ZocdocAnswersIf you have frequent yeast infections could it be a sign of diabetes?

Question

If you have frequent yeast infections could it be a sign of diabetes?

I'm a 19 year old college student who has been having frequent yeast infections I have went to the doctor twice in the past 3 months and they always do a pap smear and let me know its only a yeast infection and medicate me for it. But I get the same itch odor and discharge every month. Diabetes runs in my family on both sides My grandmother on my moms side and grandfather on my dads.

Answer

Candida infections are more commonly referred to as yeast infections and occur in warm, moist areas of the skin. Candida refers to a group of fungi, the most common of which is Candida albicans. This fungi is part of the normal flora that lives on all of our bodies and usually does not cause any problems, however given the correct conditions the fungi can grow more rapidly and cause what we typically think of as infections. Infections are more common in the very young, women, the elderly and those with decreased or altered immune systems. People with diabetes, taking steroids, antibiotics or other immunosuppressants, or with HIV/AIDS are at increased risk for infection. Luckily yeast infections are are fairly simple to diagnose and treat. The most common symptoms of vaginal yeast infections are some redness, itching, irritation, and occasionally a discharge. Keeping the affected areas clean and dry as much as possible while help limit their spread and prevent future episodes. If your frequent yeast infections are due to diabetes, you may have other symptoms such as increased thirst and urination, increased appetite and weight loss, though these symptoms are not always present at the time of diagnosis. Given your family history it certainly sounds like you are at risk for diabetes. Your primary care physician can best evaluate your symptoms and help find solutions that will work for you. Good luck!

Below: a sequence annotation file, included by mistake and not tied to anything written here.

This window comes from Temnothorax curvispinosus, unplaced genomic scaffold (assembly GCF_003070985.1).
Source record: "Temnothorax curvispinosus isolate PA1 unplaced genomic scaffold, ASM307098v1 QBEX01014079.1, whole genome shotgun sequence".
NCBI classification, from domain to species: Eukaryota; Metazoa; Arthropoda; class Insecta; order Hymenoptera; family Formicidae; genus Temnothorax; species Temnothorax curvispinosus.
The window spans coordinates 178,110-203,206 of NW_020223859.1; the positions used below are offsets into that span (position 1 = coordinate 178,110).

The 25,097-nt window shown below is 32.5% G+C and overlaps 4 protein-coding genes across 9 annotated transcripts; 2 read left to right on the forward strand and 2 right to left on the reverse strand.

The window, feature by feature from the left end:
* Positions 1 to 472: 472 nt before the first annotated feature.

This answer is for general informational purposes only and is not a substitute for professional medical advice.

If you think you may have a medical emergency, call your doctor or (in the United States) 911 immediately. Always seek the advice of your doctor before starting or changing treatment. Medical professionals who provide responses to health-related questions are intended third party beneficiaries with certain rights under Zocdoc’s Terms of Service.